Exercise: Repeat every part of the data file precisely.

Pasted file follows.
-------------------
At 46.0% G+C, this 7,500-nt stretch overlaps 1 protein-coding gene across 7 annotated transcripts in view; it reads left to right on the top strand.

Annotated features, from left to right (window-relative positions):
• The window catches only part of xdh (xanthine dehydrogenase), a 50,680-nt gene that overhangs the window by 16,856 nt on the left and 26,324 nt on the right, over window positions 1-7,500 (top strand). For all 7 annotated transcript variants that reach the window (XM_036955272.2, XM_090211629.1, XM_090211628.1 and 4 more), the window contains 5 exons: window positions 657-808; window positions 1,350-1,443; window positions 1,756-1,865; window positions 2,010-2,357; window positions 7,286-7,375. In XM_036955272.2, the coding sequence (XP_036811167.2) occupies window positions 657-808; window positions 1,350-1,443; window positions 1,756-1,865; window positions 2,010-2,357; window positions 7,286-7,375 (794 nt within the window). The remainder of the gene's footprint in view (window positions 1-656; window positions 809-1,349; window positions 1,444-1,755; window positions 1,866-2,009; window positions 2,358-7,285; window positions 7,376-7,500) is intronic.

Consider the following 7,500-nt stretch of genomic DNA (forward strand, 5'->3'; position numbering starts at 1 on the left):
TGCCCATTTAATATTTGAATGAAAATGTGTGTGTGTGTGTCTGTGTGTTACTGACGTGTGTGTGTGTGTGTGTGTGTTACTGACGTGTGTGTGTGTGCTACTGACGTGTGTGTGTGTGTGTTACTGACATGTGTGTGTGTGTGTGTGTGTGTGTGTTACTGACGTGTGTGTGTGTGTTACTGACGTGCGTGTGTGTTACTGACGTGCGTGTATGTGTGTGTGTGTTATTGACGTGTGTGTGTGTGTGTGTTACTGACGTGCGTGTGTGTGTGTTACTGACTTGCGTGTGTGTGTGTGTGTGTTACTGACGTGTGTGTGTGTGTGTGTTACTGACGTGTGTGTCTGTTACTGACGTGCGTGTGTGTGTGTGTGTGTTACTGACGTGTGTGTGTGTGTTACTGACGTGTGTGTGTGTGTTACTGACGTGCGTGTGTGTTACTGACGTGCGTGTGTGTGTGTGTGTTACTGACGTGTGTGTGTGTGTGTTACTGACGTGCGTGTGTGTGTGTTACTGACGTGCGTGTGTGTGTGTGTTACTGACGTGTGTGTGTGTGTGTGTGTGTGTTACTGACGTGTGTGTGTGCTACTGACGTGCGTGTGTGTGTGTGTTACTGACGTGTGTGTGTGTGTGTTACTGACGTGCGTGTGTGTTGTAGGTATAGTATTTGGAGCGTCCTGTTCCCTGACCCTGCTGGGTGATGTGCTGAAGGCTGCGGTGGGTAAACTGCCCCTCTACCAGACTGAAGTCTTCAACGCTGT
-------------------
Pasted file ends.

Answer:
At 46.0% G+C, this 7,500-nt stretch overlaps 1 protein-coding gene across 7 annotated transcripts in view; it reads left to right on the top strand.

Annotated features, from left to right (window-relative positions):
• The window catches only part of xdh (xanthine dehydrogenase), a 50,680-nt gene that overhangs the window by 16,856 nt on the left and 26,324 nt on the right, over window positions 1-7,500 (top strand). For all 7 annotated transcript variants that reach the window (XM_036955272.2, XM_090211629.1, XM_090211628.1 and 4 more), the window contains 5 exons: window positions 657-808; window positions 1,350-1,443; window positions 1,756-1,865; window positions 2,010-2,357; window positions 7,286-7,375. In XM_036955272.2, the coding sequence (XP_036811167.2) occupies window positions 657-808; window positions 1,350-1,443; window positions 1,756-1,865; window positions 2,010-2,357; window positions 7,286-7,375 (794 nt within the window). The remainder of the gene's footprint in view (window positions 1-656; window positions 809-1,349; window positions 1,444-1,755; window positions 1,866-2,009; window positions 2,358-7,285; window positions 7,376-7,500) is intronic.

Consider the following 7,500-nt stretch of genomic DNA (forward strand, 5'->3'; position numbering starts at 1 on the left):
TGCCCATTTAATATTTGAATGAAAATGTGTGTGTGTGTGTCTGTGTGTTACTGACGTGTGTGTGTGTGTGTGTGTGTTACTGACGTGTGTGTGTGTGCTACTGACGTGTGTGTGTGTGTGTTACTGACATGTGTGTGTGTGTGTGTGTGTGTGTGTTACTGACGTGTGTGTGTGTGTTACTGACGTGCGTGTGTGTTACTGACGTGCGTGTATGTGTGTGTGTGTTATTGACGTGTGTGTGTGTGTGTGTTACTGACGTGCGTGTGTGTGTGTTACTGACTTGCGTGTGTGTGTGTGTGTGTTACTGACGTGTGTGTGTGTGTGTGTTACTGACGTGTGTGTCTGTTACTGACGTGCGTGTGTGTGTGTGTGTGTTACTGACGTGTGTGTGTGTGTTACTGACGTGTGTGTGTGTGTTACTGACGTGCGTGTGTGTTACTGACGTGCGTGTGTGTGTGTGTGTTACTGACGTGTGTGTGTGTGTGTTACTGACGTGCGTGTGTGTGTGTTACTGACGTGCGTGTGTGTGTGTGTTACTGACGTGTGTGTGTGTGTGTGTGTGTGTTACTGACGTGTGTGTGTGCTACTGACGTGCGTGTGTGTGTGTGTTACTGACGTGTGTGTGTGTGTGTTACTGACGTGCGTGTGTGTTGTAGGTATAGTATTTGGAGCGTCCTGTTCCCTGACCCTGCTGGGTGATGTGCTGAAGGCTGCGGTGGGTAAACTGCCCCTCTACCAGACTGAAGTCTTCAACGCTGT